Tiger: But a lot of those games looked amazing when they came out. Think of Legend of Dragoon or Gran Turismo, they looked amazing when they released. Granted they haven’t aged that well but I still think they look pretty good considering how old they are. Or look at ICO and Shadow of the Colossus; I know they got an HD remake on the PS3 but the PS2 versions still hold up really well. Not only were they designed well but their graphics really helped to create the immersive and unique game worlds.
Rabbit: Design does matter but that’s not the same as graphics. You can have a game that has great level and character design that just falls a bit short in regards to the graphics, that doesn’t mean it’s a bad game though. Freedom Fighters was amazing on the PlayStation 2 and had some great designs but it definitely wasn’t easy on the eyes. I just think gamers should be careful about picking up a game just because “it looks cool.”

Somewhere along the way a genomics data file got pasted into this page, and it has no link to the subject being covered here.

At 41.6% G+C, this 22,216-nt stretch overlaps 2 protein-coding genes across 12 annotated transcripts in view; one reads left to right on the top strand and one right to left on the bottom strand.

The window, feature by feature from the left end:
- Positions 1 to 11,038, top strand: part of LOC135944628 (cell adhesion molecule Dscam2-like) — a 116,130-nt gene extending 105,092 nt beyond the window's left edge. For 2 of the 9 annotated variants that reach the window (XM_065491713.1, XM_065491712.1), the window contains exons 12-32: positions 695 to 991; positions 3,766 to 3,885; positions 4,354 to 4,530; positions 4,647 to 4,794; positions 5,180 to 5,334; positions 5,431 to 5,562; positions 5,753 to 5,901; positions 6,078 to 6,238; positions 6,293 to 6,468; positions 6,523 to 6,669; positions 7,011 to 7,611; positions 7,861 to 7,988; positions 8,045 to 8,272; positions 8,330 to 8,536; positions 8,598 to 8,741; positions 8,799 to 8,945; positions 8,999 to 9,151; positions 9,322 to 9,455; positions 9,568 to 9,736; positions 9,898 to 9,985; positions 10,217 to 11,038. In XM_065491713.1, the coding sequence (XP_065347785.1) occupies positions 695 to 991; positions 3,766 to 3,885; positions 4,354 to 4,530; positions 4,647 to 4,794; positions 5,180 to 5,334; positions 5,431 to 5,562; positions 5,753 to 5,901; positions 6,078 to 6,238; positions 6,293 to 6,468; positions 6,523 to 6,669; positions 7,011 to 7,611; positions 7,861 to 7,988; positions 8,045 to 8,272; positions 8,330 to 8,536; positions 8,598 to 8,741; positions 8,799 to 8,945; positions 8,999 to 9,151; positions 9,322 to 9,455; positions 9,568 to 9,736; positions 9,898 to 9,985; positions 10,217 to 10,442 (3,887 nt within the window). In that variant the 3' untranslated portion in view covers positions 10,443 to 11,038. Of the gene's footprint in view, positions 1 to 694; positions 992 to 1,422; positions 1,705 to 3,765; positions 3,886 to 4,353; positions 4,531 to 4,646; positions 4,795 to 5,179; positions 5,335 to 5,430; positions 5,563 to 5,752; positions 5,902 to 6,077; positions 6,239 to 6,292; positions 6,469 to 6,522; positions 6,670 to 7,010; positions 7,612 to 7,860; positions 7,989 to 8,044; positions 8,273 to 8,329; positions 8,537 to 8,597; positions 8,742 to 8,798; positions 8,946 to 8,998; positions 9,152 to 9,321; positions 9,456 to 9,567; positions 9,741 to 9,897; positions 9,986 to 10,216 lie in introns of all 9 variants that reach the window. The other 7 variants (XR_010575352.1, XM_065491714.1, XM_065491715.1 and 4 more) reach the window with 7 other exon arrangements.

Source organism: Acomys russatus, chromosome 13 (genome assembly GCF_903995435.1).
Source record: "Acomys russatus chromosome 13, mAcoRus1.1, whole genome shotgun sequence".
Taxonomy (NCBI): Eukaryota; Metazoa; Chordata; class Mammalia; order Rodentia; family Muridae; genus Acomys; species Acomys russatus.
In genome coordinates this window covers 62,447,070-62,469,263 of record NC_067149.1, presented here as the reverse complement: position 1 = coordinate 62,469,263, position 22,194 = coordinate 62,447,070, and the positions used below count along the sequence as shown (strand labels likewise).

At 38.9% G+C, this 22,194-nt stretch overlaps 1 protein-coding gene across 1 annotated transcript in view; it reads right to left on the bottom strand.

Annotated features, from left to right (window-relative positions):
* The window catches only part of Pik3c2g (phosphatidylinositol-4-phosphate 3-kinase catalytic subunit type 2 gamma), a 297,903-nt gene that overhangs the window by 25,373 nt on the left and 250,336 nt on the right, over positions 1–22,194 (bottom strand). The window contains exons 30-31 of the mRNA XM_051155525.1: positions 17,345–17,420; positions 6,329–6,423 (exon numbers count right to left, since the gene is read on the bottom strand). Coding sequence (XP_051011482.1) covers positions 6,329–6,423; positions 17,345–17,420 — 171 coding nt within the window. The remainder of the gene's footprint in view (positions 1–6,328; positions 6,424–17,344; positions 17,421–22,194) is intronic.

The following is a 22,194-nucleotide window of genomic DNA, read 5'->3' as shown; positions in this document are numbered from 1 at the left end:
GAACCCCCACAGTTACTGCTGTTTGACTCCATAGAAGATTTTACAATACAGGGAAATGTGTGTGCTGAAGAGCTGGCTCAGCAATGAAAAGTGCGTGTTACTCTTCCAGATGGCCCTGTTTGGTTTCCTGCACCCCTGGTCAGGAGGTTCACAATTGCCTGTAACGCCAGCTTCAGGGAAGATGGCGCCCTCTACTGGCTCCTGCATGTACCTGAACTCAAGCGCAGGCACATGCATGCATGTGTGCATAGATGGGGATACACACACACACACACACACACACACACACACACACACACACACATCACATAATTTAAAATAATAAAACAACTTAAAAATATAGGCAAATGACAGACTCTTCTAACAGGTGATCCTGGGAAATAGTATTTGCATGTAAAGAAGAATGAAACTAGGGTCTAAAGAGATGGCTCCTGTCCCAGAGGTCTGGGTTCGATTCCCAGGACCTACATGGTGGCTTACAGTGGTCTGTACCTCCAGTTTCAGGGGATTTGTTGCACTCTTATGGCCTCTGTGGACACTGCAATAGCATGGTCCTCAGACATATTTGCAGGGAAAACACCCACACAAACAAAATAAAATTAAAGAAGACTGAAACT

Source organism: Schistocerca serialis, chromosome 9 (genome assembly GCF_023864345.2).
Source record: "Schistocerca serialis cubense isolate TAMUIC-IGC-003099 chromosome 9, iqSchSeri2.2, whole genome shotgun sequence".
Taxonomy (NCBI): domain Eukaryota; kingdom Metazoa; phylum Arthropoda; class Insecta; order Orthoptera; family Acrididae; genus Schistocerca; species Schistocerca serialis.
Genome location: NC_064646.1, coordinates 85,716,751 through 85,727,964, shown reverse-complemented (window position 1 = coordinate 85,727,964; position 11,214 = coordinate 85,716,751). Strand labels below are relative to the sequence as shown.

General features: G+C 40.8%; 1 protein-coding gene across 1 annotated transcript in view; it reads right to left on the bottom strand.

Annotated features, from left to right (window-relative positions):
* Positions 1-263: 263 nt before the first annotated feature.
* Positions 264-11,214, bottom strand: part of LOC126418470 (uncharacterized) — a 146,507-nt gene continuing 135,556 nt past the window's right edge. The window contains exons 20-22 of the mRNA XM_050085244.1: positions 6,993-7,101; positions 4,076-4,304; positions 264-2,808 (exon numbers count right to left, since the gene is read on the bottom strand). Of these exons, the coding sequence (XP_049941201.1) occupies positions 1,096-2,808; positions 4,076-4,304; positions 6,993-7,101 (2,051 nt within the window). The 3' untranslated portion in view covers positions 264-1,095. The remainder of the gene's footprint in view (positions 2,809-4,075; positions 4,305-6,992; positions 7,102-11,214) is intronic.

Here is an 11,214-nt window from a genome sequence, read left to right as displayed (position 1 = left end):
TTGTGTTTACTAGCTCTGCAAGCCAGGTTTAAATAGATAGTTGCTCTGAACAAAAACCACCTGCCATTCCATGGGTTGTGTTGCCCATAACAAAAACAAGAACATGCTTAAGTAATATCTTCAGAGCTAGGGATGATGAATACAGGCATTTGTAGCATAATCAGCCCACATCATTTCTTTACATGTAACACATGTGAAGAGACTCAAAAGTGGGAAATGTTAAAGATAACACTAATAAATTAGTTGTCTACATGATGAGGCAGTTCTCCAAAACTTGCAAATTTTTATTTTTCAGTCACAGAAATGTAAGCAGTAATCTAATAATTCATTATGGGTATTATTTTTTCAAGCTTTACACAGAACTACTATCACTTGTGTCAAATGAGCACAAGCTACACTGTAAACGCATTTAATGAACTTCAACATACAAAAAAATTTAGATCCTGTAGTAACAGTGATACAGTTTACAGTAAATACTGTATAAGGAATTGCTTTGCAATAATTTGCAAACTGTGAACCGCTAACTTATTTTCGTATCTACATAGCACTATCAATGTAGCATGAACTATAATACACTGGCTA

Tiger: And this is coming from the person who bought Magic Pengel: The Quest for Color because the game “looked cool.”
Rabbit: And the gameplay “looked cool” as well. So no, I wasn’t buying it just on its lovely face. What do you think I am? A cavebunny?
Tiger: I don’t really see why you have a problem with judging something by its looks. We do it every day with other things, so why not video games? I’m not saying that we need to be shallow and only care about the graphics of a game but we shouldn’t disregard them either. After all, video games are a visual medium. Why would you want to spend 20+ hours with an ugly game?
Rabbit: I can’t believe this is who you really are. How could you even judge a game on how it looks rather than who it is as a game? Games are people too you know. They have feelings; they aren’t a piece of eye candy. They have souls and don’t exist just so you could stare at them.